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Best And Worst Of 2010

Thursday, Dec. 16, 2010
As I reflect on all that has transpired in 2010 there are so many scandals to choose from I honestly had a tough time deciding on the top five contenders for my "worst behavior in government list."  Of more concern, it was difficult to identify a five really great things happening in the area of government. (I sincerely hope that changes in the coming year.)
I’ll begin with the worst so that we can end on a positive note. The list is incomplete and in no particular order.
·      Pay scandal in Bell, California. News that the city manager was drawing more than $800,000 in salary sent shock waves throughout the country and made international news. Made elected officials and administrators look like crooks.
·      On-going scandal involving former Detroit mayor Kwame Kilpatrick. (This is so big it counts as two.)
       Currently serving time in prison for earlier offenses, Kilpatrick is now the subject of a new, 38-count indictment by the Federal Grand Jury. A six-year investigation showed he and his father along with other city officials engaged in fraud, corruption, racketeering, extortion, bribery, and other crimes. Using both his former state office and his power as mayor Kilpatrick is accused of extorting millions of dollars from contractors and abusing the public’s trust. As U.S. Attorney Barbara McQuade put it: “If you steal from the taxpayers, you are going to be held accountable. Getting out of office does not get you off the hook.”
·      Supreme Court decision on Citizens United. This action allows millions of dollars spent on campaigns to go unreported, and opens the door for further erosion of transparency and accountability in political campaigns.
·      Representative Charles Rangel. After serving decades in Congress, Rangel stood before his colleagues and was publicly rebuked. The lesson here: no matter how much you do to help your constituents, you have ethical obligations as an elected official. No one is above the law, or above the ethical standards we expect in public servants.
  • After years of corruption, Alabama has adopted 7 ethics bills. Rather than accept the “lame duck” status of an outgoing governor, Bob Riley pushed for adoption of the legislation, which was passed at 3 a.m.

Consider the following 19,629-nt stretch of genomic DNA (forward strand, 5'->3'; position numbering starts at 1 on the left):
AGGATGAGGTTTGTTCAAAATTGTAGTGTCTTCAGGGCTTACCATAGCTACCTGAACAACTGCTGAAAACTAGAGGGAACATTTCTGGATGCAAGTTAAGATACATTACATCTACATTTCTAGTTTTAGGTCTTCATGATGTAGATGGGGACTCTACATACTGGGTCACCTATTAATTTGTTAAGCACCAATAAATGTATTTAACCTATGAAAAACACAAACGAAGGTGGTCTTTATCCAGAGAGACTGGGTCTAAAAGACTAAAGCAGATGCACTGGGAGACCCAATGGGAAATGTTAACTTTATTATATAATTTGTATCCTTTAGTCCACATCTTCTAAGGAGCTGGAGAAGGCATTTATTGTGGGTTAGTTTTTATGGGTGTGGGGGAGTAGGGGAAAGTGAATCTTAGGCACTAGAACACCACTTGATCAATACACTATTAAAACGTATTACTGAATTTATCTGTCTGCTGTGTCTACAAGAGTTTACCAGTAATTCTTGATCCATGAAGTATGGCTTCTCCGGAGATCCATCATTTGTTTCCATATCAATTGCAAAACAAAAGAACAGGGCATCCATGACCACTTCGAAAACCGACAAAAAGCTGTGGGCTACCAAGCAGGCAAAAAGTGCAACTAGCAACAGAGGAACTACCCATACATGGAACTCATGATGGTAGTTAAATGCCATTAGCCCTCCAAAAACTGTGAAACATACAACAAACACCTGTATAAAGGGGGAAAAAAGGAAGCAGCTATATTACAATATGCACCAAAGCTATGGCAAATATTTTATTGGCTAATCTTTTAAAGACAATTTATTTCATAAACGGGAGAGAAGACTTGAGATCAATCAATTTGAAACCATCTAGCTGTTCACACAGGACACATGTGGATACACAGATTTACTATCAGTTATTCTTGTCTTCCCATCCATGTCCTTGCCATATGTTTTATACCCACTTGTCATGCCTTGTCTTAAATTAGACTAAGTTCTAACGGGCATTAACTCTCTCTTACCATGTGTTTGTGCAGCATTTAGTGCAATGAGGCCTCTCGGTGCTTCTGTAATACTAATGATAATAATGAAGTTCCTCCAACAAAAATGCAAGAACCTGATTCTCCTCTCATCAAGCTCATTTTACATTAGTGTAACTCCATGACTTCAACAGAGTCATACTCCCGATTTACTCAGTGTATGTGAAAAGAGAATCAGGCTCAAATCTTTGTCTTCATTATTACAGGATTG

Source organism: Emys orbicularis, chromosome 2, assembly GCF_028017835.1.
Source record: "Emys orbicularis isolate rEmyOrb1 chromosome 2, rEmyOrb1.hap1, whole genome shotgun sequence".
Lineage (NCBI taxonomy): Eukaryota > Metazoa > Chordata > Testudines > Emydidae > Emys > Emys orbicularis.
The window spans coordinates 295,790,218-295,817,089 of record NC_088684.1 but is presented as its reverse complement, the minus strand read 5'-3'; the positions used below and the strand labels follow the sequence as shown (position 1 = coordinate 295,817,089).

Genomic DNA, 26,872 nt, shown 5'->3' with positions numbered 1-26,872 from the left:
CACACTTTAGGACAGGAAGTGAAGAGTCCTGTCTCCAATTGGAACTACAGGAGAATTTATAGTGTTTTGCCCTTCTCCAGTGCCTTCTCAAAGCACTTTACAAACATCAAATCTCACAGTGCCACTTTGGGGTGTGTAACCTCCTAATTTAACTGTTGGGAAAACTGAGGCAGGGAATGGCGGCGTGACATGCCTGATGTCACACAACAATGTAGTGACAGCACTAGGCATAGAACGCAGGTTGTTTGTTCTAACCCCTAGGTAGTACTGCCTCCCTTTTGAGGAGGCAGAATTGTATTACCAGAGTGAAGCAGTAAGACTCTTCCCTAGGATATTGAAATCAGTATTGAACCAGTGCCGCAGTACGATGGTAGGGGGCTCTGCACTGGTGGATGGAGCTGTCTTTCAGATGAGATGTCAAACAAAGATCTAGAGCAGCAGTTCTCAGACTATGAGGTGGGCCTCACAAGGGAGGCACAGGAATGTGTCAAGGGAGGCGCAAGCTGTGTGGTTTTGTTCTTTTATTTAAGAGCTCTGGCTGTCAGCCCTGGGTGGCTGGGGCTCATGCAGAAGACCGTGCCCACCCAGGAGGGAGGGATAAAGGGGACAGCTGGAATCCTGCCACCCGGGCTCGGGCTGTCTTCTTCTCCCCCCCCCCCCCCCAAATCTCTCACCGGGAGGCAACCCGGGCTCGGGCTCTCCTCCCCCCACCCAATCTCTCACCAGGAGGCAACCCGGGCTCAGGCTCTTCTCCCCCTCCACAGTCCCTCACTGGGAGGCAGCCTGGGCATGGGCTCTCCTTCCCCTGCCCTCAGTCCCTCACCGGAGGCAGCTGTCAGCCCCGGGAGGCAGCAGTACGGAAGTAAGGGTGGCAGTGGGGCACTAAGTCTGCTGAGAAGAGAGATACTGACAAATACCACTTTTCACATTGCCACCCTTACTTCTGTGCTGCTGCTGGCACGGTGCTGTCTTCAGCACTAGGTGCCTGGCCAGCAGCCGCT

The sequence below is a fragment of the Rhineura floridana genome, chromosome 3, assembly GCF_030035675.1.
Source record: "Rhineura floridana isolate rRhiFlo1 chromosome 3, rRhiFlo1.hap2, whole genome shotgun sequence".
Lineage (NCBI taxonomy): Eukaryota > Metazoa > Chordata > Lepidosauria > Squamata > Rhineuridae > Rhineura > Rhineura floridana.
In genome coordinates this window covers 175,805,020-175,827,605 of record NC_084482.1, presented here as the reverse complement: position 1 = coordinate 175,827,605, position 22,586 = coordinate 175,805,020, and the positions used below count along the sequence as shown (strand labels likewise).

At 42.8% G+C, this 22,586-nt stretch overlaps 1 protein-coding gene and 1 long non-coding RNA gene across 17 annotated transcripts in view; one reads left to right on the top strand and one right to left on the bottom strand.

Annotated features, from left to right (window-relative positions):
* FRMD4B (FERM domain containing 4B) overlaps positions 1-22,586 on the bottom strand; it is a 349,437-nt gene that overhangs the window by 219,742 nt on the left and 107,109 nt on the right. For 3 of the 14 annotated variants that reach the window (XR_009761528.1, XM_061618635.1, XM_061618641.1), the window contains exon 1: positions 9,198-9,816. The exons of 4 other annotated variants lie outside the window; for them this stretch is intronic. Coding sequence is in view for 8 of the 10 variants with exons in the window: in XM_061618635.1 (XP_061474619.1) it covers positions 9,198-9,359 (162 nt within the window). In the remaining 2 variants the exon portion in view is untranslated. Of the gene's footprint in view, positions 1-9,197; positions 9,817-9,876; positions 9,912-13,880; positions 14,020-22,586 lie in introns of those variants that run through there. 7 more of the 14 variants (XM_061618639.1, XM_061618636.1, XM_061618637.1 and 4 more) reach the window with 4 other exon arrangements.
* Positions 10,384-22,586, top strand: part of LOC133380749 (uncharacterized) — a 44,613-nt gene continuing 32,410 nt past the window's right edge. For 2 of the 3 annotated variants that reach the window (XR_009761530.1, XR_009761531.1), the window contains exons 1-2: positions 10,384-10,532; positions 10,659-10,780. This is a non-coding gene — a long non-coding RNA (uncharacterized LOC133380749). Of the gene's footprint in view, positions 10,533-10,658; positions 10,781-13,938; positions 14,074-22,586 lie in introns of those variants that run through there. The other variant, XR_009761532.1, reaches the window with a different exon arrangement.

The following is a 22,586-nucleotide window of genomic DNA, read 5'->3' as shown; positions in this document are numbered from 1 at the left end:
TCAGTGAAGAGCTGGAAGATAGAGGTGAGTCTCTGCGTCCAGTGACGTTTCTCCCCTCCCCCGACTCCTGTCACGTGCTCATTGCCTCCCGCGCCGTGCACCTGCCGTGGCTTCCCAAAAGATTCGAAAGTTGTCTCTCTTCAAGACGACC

• More government agencies embrace transparency. A new “app” called iOpenGov gives free access to California laws on open government and related issues. A good idea for the other 49 states.
  • Jacksonville, Florida caps a multi-year effort by passing a charter change (with a 17-0 vote) that incorporates ethics provisions removed in the 1970s. Among the new provisions: Establishing an ethics commission with more independence; having the ethics officer report to the ethics commission; and creating a system for commission fines and penalties. This grass-roots effort is a model for other cities hoping to unite diverse constituencies to encourage positive change.
  • The election of Alaska Senator Lisa Murkowski. This has nothing to do with the candidates or their issues – I just think it’s great to have the voters take the time and make the effort to write “Murkowski” on their ballots.
  • The Jon Stewart – Steven Colbert rally on the Great Mall in Washington, D.C. I’m betting some people were more excited about this event than they were about any inauguration. Not only did the rally raise awareness of the need for citizen involvement and civil discourse, it showed that politics and public policy could actually be fun, if not funny.
Tomorrow I’ll give my predictions for 2011. In the meantime, let me know what you think of the list. Do you agree? Disagree? What would you add or subtract?


Tags: Alabama, Charles B. Rangel, City of Bell, ethics codes, Jacksonville Florida, jon stewart, lame duck, public discourse, public trust, stephen colbert

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